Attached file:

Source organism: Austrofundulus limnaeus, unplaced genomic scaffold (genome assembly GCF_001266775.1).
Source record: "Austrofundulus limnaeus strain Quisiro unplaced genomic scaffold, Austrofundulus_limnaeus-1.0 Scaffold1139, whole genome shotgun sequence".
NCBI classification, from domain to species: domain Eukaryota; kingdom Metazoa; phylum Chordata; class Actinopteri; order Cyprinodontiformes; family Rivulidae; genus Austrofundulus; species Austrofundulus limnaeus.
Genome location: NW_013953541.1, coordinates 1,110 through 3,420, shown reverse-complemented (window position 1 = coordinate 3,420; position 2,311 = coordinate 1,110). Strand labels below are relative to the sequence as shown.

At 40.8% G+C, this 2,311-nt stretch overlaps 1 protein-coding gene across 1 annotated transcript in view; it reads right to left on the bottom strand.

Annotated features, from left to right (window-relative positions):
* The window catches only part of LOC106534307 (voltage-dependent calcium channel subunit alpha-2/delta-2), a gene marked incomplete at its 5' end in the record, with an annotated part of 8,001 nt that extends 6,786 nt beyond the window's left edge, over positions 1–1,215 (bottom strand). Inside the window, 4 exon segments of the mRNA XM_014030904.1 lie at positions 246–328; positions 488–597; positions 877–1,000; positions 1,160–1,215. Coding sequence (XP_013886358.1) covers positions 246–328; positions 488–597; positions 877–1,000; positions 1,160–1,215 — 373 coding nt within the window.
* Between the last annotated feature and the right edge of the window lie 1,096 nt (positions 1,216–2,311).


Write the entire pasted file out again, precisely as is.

Source organism: Austrofundulus limnaeus, unplaced genomic scaffold (genome assembly GCF_001266775.1).
Source record: "Austrofundulus limnaeus strain Quisiro unplaced genomic scaffold, Austrofundulus_limnaeus-1.0 Scaffold1139, whole genome shotgun sequence".
NCBI classification, from domain to species: domain Eukaryota; kingdom Metazoa; phylum Chordata; class Actinopteri; order Cyprinodontiformes; family Rivulidae; genus Austrofundulus; species Austrofundulus limnaeus.
Genome location: NW_013953541.1, coordinates 1,110 through 3,420, shown reverse-complemented (window position 1 = coordinate 3,420; position 2,311 = coordinate 1,110). Strand labels below are relative to the sequence as shown.

At 40.8% G+C, this 2,311-nt stretch overlaps 1 protein-coding gene across 1 annotated transcript in view; it reads right to left on the bottom strand.

Annotated features, from left to right (window-relative positions):
* The window catches only part of LOC106534307 (voltage-dependent calcium channel subunit alpha-2/delta-2), a gene marked incomplete at its 5' end in the record, with an annotated part of 8,001 nt that extends 6,786 nt beyond the window's left edge, over positions 1–1,215 (bottom strand). Inside the window, 4 exon segments of the mRNA XM_014030904.1 lie at positions 246–328; positions 488–597; positions 877–1,000; positions 1,160–1,215. Coding sequence (XP_013886358.1) covers positions 246–328; positions 488–597; positions 877–1,000; positions 1,160–1,215 — 373 coding nt within the window.
* Between the last annotated feature and the right edge of the window lie 1,096 nt (positions 1,216–2,311).